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ADS-B IN at Ballina?

Old 5th Jun 2022, 14:08
  #101 (permalink)  
 
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Ground radar is a combination of ADSB and primary, so tower controllers can see both (usually). I understand that the TCU's are generally primary and secondary only, but I could well be wrong about that.
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Old 5th Jun 2022, 22:33
  #102 (permalink)  
 
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I had a controller say recently I cant see you on ADSB because I can see you on mode C which I found interesting.

Would be good to hear from an ATCer as to what actually appears on the screen.
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Old 5th Jun 2022, 22:52
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Originally Posted by Dick Smith View Post
I understand the RFDS has ADSB out but not in.
The RFDS PC24s have ADSB in.
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Old 5th Jun 2022, 23:53
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Originally Posted by Lead Balloon View Post
I built one of the Stratux ones. Amazing thing is how many (even high level RPT aircraft) you can spot visually, with the aid of the output of the unit displayed on the EFB screen. None of those high level aircraft is a collision risk - very ‘high’ while us nobodies are very ‘low’ - but it does demonstrate that the unit picks up and provides pretty accurate information about aircraft putting out Mode C data.

But the ‘blindspot’ is that it requires ‘something’ to be interrogating the other aircraft’s transponder….
ADS-B Out position messages are/ought to be transmitted once-per second, no interrogation required. I don't know about message collision avoidance in ADS-B, but I am aware that potential saturation of the time available for messages is supposed to be the reason that it was specifically banned for use from unmanned aircraft, aka drones/remote control aircraft. What happens with other radar/communication systems that also integrate ADS-B data is something else, but all on it's own there is no interrogation required.

This may be better explanation: https://www.icao.int/meetings/amc/ma...sitf4/sp01.pdf

Last edited by MechEngr; 6th Jun 2022 at 00:34.
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Old 6th Jun 2022, 02:04
  #105 (permalink)  
 
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Thanks ME. If ADS-B out equipped aircraft are ‘automatically’ transmitting position/alt through their Mode C transponder every second or so, I stand corrected in relation to those aircraft. Doesn’t seem to help with aircraft wth Mode C transponders but not ADS-B out, though. Presumably they have to be interrogated by ‘something’, first?
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Old 6th Jun 2022, 06:56
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Originally Posted by Squawk7700 View Post
I had a controller say recently I cant see you on ADSB because I can see you on mode C which I found interesting.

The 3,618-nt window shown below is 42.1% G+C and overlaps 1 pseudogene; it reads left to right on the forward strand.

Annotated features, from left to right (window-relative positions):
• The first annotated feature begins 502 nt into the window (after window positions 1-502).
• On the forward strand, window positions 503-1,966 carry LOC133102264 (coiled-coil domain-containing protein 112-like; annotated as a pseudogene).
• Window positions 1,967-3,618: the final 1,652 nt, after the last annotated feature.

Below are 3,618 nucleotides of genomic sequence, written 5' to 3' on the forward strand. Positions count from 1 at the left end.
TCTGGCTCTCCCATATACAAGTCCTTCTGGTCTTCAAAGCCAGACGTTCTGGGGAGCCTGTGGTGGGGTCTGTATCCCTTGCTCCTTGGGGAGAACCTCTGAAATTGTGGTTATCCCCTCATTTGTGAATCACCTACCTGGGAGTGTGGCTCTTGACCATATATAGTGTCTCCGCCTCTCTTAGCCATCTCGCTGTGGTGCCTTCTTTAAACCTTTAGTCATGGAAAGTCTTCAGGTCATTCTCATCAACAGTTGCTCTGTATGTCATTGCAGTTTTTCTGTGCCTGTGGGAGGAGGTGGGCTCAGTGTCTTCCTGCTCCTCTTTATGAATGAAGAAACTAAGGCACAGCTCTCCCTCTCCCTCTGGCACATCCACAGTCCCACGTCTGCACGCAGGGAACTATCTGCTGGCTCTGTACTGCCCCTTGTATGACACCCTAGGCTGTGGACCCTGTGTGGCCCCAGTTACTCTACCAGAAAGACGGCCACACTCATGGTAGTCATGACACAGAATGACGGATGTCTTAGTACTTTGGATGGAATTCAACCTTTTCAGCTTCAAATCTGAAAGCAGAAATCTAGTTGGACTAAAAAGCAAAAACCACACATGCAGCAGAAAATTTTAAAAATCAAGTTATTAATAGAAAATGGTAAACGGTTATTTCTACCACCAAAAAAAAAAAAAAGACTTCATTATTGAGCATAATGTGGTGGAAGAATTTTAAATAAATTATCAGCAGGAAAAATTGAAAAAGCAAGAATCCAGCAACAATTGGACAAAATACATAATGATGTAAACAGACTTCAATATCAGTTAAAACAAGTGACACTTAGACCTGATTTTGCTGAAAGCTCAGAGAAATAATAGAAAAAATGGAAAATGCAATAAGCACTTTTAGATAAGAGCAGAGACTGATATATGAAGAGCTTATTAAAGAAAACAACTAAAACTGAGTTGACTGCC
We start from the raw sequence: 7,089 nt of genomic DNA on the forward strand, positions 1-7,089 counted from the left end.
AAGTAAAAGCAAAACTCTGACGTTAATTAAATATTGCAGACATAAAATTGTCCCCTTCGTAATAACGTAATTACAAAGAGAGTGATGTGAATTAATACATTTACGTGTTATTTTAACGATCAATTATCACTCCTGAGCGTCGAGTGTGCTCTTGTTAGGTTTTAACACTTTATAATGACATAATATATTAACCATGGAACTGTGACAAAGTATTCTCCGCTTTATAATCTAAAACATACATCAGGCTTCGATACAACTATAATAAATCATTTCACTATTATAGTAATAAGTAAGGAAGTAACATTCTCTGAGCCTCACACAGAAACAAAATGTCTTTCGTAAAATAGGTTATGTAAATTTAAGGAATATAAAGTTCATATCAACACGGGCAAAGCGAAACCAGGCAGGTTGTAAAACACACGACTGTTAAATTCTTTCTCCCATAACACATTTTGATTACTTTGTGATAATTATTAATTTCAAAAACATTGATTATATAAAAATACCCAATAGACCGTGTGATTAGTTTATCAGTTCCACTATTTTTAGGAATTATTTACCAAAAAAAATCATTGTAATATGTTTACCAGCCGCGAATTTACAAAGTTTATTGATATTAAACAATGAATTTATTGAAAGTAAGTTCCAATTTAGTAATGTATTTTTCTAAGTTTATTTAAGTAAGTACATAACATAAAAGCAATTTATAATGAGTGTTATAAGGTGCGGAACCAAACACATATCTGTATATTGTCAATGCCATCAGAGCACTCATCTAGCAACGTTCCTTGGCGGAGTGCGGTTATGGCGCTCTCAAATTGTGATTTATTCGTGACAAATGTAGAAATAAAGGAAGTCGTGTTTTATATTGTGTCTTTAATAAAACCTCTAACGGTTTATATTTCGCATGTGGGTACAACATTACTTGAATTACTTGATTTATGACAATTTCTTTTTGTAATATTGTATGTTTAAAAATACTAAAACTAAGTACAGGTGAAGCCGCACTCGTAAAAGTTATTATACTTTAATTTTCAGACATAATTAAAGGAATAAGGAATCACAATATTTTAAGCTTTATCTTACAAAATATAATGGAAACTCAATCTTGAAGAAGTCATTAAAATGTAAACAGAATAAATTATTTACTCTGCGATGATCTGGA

Would be good to hear from an ATCer as to what actually appears on the screen.
When we're receiving both SSR and ADS-B returns we see an SSR symbol on the screen (a circle) plus we get a small letter "b" appended to one line of label data indicating ADS-B is also being received, so we know we can continue using surveillance standards when the aircraft enters ADS-B only coverage. If only SSR is being received (either no ADS-B coverage or aircraft not ADS-B equipped) we don't get the "b". For TCU the "b" isn't displayed at all.

In ADS-B only coverage we see a four bladed "propeller" symbol and the "b" disappears. For TCU they still see a circle symbol regardless of whether it's SSR or ADS-B.

We can toggle the display to show what you're squawking but SSR takes priority if both are being received, i.e. we can't see your ADS-B code while you're in SSR coverage.
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Old 6th Jun 2022, 08:19
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Thanks LP, most helpful.

One more thing :-) are there changes in colour on the screen icons if the GPS is certified to TSO199 versus 146 / approved but not certified?
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Old 6th Jun 2022, 11:12
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No change in colour but I think it will only display a symbol for registered hex codes.
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Old 11th Jun 2022, 05:05
  #109 (permalink)  
 
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Originally Posted by le Pingouin View Post
For TCU the "b" isn't displayed at all.

In ADS-B only coverage we see a four bladed "propeller" symbol and the "b" disappears. For TCU they still see a circle symbol regardless of whether it's SSR or ADS-B.
Most TCU do not receive adsb. They need an extra processor to convert the adsb returns into a fake radar return. This is available in sydney, melbourne and hobart.
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